It’s been a little while since I read Kaye Gibbon’s Ellen Foster, but I remember the relationship between Starlette and Ellen. A relationship like that does not appear in Dorothy Allison’s Bastard Out of Carolina, but what does exist is the presence of African Americans in a mitigated role as the “other” in relation to the Boatwright family. Two scenes in particular grabbed my attention when reading Allison’s novel. Both scenes involve either African Americans or references to them, and they both contain people gazing at one another in a judgemental manner.

The first scene occurs when Bone and Reese visit their Aunt Alma after she leaves Wade and moves into an apartment building. There, Bone and her cousins look over the railing downstairs to see faces staring back up at the them. Bone says that the “[s]hiny brown faces kept pressing against the glass and then withdrawing, stern blank faces that we barely tell one from the other” (83). Bone looks at the faces staring out of the windows and thinks about the fact that she has never really interacted with African Americans before, becoming curious. Here, the faces staring back at her take on the image of being in a zoo or exhibit, behind glass and not interacdting on any level. The reason for this, Bone’s cousin Little Earle says, is because their mother “sure an’t happy we moved in here” and told her children that if they played with the white kids “she’d beat their asses” (84). The relationship between the children does not exist, even though they start to play with each eventually. 
Bone has a hard time telling if the face that continually stares at her belongs to a boy or girl. After realizing it is a girl, Bone wants to speak to her, but she never does. Instead, she just thinks, “I had never before spoken to a colored person in anything more than the brief, careful ‘sir’ and ‘ma’am’ that Mama had taught us. I was as shy with those kids as they seemed with us” (86). Bone wishes the girl would speak with her, but nothing ever happens. Even though she has heard her uncles and stepfather tell jokes about the “niggers,” she turns the focus back to herself and her lack of status in the white community. Pondering why the girl never spoke to her, Bone says, “Her mama had probably told her all about what to expect from trash like us” (emphasis added 86). The word “trash” provides the key here. Rather than focusing on race as the reason the two groups of kids never spoke, Bone perceives it as a comment on her social standing as “trash” to the people in the community. 
When the family goes to James’s house for a birthday celebration, Bone and Reese had to eat in the backyard while the rest of the kids “went in an out of the house, loud, raucous, scratching their nails on the polished furniture, kicking their feet on the hardwood floors, tracking blood in on the braided rugs” (101). James views Daddy Geln’s family as “trash,” relegating them to the outside of the house while those who appear superior in regards to status can do whatever they would like to do. What makes this scene interesting is reading it in comparison with the apartment scene discussed above. Here. Bone and Reese appear to be confned within the zoo while others look and comment on them. Staying on her best behavior, Bone comments that Daddy Glen’s “people watched us out the windows,” flanked by books and framed pictures (102). One of the kids even stares at Bone like she is an elephant in the zoo.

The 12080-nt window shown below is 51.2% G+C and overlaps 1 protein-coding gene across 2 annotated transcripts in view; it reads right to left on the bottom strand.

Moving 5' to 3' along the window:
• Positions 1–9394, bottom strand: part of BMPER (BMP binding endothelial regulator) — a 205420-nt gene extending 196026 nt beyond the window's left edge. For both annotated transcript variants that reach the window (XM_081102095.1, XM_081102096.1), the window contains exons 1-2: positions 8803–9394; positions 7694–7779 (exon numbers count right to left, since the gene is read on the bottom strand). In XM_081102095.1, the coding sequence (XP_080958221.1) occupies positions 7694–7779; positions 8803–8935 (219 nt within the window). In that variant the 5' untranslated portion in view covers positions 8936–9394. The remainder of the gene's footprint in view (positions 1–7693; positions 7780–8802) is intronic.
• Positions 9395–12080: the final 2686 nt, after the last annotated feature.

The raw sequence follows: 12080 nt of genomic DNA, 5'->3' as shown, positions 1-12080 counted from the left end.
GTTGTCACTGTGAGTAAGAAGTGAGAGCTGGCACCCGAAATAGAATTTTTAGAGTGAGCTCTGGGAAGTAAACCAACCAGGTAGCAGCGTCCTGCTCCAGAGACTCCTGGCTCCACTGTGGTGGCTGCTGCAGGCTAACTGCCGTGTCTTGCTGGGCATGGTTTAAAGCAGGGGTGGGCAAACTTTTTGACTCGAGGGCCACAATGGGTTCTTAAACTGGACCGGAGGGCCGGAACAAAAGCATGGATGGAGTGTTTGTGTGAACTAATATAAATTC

Later, Bone overhears Daddy Glen’s brothers, James and Daryl, talking about the family. Who speaks is not indicated. Instead, it comes across as a series of thoughts that both brothers maintain about Daddy Glen’s choice of wife and stepchildren. The conversation goes as follows:

“Look at that car. Just like any nigger trash, getting something like that.”
“What’d you expect Look what he married.”
“Her and her kids sure go with that car. . . . ” (102)

The disctinction here rests on class, not race. Bone and her family could assimilate into society, if they had the money and respect to do so. However, the family that Bone encounters in the apartment does not have the same opportunities. In both cases, the characters begin to play into the stereotypes that others  place upon them. For example, James and Daryl refer to Bone and her family as trash. As they leave the party, Bone recalls what her Aunt Madeline said, “Trash steals.” She takes some roses, but nothing more. While she may play in to the perception that others hold, she says, “No hunger would make me take anything else of theres” (103). 
This is just a brief discussion of two very important scenes in Allison’s novel. What do you think? How does the marginalization of African Americans in the novel affect the reading? People continually refer to her and her family in deragatory terms. Even with these comments, we do not see a large African American presence in the novel. What does this say? Does it say that Bone and her family can overcome? Does the lack of African American characters say the family can overcome because they are white? Let me know in the comments below. 

Allison, Dorothy. Bastard Out of Carolina. New York: Plum Books, 1993. Print.

1 Comment on “Dorothy Allison’s "Bastard Out of Carolina"

  1. Pingback: Language and Syntax in the Classroom | Interminable Rambling

Leave a Reply

Fill in your details below or click an icon to log in: Logo

You are commenting using your account. Log Out /  Change )

Facebook photo

You are commenting using your Facebook account. Log Out /  Change )

Connecting to %s

%d bloggers like this: